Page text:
Sports ground that was accessed from Prince Georges Road, off the east side of Western Road. It had its own pavilion, and the grounds of 33 acres had cricket fields, hockey pitches and tennis courts.
Around the end of the 1980s the trading estates of Chelsea Fields and College Fields were built on, and named after, this sports ground.
Listed in the 1930 commercial directory as Battersea & Chelsea Polytechnics, athletic ground, Princes rd. T N 0852
Note that Prince Georges Road was previously called Princes Road.
The sports ground is given as in Merton or Merton Abbey, and today would have an SW19 postcode.
The Sphere – Saturday 20 January 1923
The Lacrosse Trials and the London University “Rag.”A Group of the Players who took part in the All England Ladies’ Lacrosse Trials at Merton These trials were carried out on the ground of the Battersea and Chelsea Polytechnic at Merton. The names of the ladies who took part are as follows: Standing at back, from left to right: Miss Long (Cambridge), Miss Morgan (Sunderland), Miss Du Buisson (Broadwater), Miss Hampton (Putney), Miss Smith (Putney), Miss E. Briscoe (Putney), Miss Rushbrook (Putney), Miss Straker (Putney), Miss Cadman (Sheffield), Miss Illingworth (Chelsea), Miss Allbrecht (Mersey). Miss Guy (Harrogate), Miss Barr (Brooklands), Miss Ellershaw (Midlands). Miss Pawson (Midlands^, Miss J. Partridge (Dartford), Miss Slaney (Oxford), and Miss R6e (Oxford). Seated in front are Miss J. Riley (Putney), Miss Neame(Kent), Miss J. Simpson (Kent), Miss H. Simpson (Putney), Miss Brash (Putney), Miss Doman (Kent), Miss Moresby White (Putnev), Mrs. Cavalier, Miss Roe, Miss Newbold, Miss Legg, and Miss Whitby (Members of the Selection Committee), and Miss Lockby (Mersey), Miss Keys (Yorkshire), and Miss K. Riley (Putney)
Coventry Evening Telegraph – Friday 22 November 1929
Surrey Beat Warwickshire
HEAVY SCORING AT MERTON ABBEY
Goals were plentiful on the Battersea and Chelsea Polytechnic Athletic ground, at Merton Abbey, yesterday, when Surrey Ladies defeated Warwickshire Ladies by eight goals to five. Warwickshire who on the previous day had been beaten by Kent, showed all-round improvement in their meeting with Surrey, who were seen to most advantage in the first half, during which period, however, their forwards were often checked by a very capable opposing half-back line. The Surrey defenders also hail to work hard on the occasion of numerous Warwickshire raids, in which Miss Curle, at centre-forward. was always conspicuous. Miss Curle scored three goals for Warwickshire before the interval, at which point Surrey led by six goals to three, and added another during the second half, when Miss Taylor also went through for Warwickshire. Miss Albright. of Surrey, aIso hit four goals, the other scorers for the winners being the Misses Brown, J. Ellis (two), and B. Ellis. The Warwickshire team was: Miss J. Edwards (Bedford College); Miss H. N. Burman (Edgbaston) and Miss M.L. Burnam (Edgbaston); Miss K. Kepple (Edgbaston), Miss M. Whippell (Lillington), and Miss G. Wilson (Knowle); Miss T. Harper (Knowle), Miss D. Fairlie (Birmingham University), Miss V. Curie (Lillington), Miss I. Naylor (Tettenhall). and Miss C. Goodman (Edgbaston).
Illustrated London News – Saturday 14 March 1931
Leicester Evening Mail – Thursday 09 July 1936
LEICESTER PILOT IN
AIR LINER HITS
Making a forced landing owing to bad weather on a sports ground at Lavender-avenue, Mitcham, this afternoon, a five-seater monoplane crashed into a 15ft. high steel wire fence and was damaged.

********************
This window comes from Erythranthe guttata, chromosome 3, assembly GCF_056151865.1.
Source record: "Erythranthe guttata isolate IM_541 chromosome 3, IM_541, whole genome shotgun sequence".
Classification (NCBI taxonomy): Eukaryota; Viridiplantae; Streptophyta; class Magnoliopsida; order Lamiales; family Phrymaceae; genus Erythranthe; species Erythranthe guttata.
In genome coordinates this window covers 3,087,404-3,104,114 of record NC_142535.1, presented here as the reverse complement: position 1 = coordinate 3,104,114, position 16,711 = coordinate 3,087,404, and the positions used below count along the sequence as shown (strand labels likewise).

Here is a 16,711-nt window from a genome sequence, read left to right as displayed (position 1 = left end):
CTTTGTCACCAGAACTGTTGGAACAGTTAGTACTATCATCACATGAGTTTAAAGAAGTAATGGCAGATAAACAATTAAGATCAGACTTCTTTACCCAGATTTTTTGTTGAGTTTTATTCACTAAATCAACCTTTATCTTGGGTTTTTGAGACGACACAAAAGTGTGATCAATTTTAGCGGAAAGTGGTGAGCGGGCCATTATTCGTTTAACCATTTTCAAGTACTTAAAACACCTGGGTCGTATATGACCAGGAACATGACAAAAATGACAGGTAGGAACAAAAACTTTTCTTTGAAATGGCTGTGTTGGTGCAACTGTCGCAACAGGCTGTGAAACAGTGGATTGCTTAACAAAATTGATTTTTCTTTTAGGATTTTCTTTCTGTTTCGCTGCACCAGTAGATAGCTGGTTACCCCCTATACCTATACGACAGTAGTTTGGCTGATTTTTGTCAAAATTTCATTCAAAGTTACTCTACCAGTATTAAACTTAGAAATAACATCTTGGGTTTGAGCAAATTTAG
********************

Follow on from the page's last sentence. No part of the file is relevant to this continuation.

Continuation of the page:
The pilot, Ivor Osborn BALDWIN, of Chez Nous, Hinckley-road, Leicester, was unhurt.
The plane belonged to Crilly Airways Limited, and was being flown from Leicester to Croydon. It had landed earlier at Heston and was on the last lap of the flight when the accident happened.
Owing to the wet state of the ground and with rain falling heavily, the pilot, although breaking hard, was unable to stop the machine before it crashed into the fence which surrounds a number of tennis court on the Battersea and Chelsea Polytechnic sports ground.
One wing of the monoplane, which also struck a wooden fence, was broken and slight damage done to the fuselage.
Norwood News – Friday 18 May 1956
IT’S A GREAT LIFE BEHIND A MOWER
WHEN Mr. L. E. KIMBER became head groundsman at the Battersea and Chelsea Polytechnic sports ground in Western-road, Mitcham, it was “very third rate.”
But that was ten years ago. Now the ground is one of the finest in Mitcham.
And the recipe for good groundsmanship, says Mr. Kimber, is “Work, work and more work. You’ve got to have a love of the open air and you must be fit.”
At 55 he is an excellent advertisement for a life behind the lawnmower. He is wiry and rosy-cheeked.
“I’m up at dawn and in the’ summer I often don’t finish on the ground until late at night. But I wouldn’t have another job.”
Groundsmanship runs in his family. His father has just retired as head groundsman at another club. He is in his 80’s.
There is a staff of only four to attend to the 33 acres of cricket fields, hockey pitches and tennis courts. But their work is made, easier by Mr. Kimber’s policy of “a machine for every job.”
The garages are stocked with mowers, rollers, line – marking machines and a tractor. There is a small motor mower for the cricket pitches, a larger one for the surrounding turf and a third for the’ rougher outfield.
The tractor, which is fitted with rollers in place of back wheels and which pulls a mower, can cover 15 acres a day. The ground is usually mown two or three times a week.
But Mr. Kimber does not rely entirely on mechanisation. ” I have a good staff. They are keen and they keep up to my standards. “I’ve been told that our pitches, are equal to those on the Cricket Green.”
Maps are reproduced with the permission of the National Library of Scotland.